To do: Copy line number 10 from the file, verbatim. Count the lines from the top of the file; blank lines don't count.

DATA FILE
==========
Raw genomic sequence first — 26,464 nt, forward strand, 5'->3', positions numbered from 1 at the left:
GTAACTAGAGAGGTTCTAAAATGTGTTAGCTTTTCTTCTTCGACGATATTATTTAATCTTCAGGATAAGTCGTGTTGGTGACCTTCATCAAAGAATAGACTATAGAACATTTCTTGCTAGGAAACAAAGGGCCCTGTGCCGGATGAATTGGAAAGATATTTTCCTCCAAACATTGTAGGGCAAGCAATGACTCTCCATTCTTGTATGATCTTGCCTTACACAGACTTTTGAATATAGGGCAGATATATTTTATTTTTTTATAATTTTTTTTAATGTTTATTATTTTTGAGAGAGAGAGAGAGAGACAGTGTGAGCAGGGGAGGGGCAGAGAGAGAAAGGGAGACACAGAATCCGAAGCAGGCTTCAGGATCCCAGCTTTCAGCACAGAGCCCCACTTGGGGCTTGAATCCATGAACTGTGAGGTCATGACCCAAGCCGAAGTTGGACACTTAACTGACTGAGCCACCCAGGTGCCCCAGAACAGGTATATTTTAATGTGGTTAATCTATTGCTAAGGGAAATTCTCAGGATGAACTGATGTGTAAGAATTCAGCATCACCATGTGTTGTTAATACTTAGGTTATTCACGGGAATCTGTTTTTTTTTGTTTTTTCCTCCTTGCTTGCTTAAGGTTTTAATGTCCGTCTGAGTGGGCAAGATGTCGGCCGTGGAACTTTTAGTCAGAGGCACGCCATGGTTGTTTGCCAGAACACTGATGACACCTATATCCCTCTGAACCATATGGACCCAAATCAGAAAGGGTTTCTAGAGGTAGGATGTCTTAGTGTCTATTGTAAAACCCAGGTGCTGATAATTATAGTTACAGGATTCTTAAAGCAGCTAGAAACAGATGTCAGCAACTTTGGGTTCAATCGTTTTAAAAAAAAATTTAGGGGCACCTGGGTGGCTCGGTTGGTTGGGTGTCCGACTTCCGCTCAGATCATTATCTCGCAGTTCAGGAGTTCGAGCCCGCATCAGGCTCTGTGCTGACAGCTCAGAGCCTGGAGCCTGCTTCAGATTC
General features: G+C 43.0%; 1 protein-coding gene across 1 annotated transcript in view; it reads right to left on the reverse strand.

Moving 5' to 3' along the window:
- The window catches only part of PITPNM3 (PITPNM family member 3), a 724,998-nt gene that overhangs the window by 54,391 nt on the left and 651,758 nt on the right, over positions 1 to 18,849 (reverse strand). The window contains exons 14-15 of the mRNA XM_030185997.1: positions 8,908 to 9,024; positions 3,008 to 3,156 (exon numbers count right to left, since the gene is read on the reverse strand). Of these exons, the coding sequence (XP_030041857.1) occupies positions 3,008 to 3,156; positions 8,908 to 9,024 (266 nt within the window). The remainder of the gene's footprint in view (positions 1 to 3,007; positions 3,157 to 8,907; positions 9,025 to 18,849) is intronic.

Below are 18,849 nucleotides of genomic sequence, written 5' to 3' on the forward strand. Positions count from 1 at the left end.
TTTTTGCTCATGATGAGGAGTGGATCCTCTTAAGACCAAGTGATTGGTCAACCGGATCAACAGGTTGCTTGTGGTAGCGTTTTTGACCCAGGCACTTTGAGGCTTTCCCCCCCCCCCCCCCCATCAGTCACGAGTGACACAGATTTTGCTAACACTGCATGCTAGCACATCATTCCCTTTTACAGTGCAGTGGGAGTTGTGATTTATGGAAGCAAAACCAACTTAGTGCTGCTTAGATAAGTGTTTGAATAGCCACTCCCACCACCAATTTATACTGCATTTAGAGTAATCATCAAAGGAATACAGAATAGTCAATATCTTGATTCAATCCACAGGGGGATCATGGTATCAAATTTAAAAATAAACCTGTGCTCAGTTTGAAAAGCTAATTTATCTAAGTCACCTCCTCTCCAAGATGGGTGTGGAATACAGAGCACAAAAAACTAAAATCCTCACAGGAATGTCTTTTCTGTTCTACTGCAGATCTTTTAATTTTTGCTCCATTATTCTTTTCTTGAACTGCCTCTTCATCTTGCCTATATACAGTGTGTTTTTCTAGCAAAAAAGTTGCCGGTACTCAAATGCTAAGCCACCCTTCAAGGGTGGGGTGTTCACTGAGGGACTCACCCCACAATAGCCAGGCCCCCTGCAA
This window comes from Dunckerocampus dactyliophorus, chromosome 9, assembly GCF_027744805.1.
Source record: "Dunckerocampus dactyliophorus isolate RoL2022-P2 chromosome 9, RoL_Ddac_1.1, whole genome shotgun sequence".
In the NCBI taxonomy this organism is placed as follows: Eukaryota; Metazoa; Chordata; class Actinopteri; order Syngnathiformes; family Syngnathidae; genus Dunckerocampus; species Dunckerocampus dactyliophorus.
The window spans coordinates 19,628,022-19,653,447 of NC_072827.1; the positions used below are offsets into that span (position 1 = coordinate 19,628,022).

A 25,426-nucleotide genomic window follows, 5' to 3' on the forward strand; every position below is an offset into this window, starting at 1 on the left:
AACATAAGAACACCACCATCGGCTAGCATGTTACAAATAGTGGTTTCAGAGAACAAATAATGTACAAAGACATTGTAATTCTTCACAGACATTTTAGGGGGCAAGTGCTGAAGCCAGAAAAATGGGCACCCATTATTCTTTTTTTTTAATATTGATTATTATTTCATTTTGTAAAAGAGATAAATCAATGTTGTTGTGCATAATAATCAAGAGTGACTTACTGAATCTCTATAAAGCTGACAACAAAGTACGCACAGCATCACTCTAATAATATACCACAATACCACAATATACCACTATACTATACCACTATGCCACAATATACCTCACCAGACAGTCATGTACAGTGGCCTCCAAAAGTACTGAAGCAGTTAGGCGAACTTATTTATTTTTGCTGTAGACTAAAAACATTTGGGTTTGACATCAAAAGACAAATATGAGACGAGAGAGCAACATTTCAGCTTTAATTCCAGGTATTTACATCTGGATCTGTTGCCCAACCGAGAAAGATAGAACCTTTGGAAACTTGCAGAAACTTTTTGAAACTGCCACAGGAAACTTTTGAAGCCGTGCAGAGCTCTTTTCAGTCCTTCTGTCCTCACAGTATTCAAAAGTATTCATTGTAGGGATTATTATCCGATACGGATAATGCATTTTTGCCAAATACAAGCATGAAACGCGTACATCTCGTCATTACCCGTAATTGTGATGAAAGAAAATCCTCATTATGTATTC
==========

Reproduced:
In the NCBI taxonomy this organism is placed as follows: Eukaryota; Metazoa; Chordata; class Actinopteri; order Syngnathiformes; family Syngnathidae; genus Dunckerocampus; species Dunckerocampus dactyliophorus.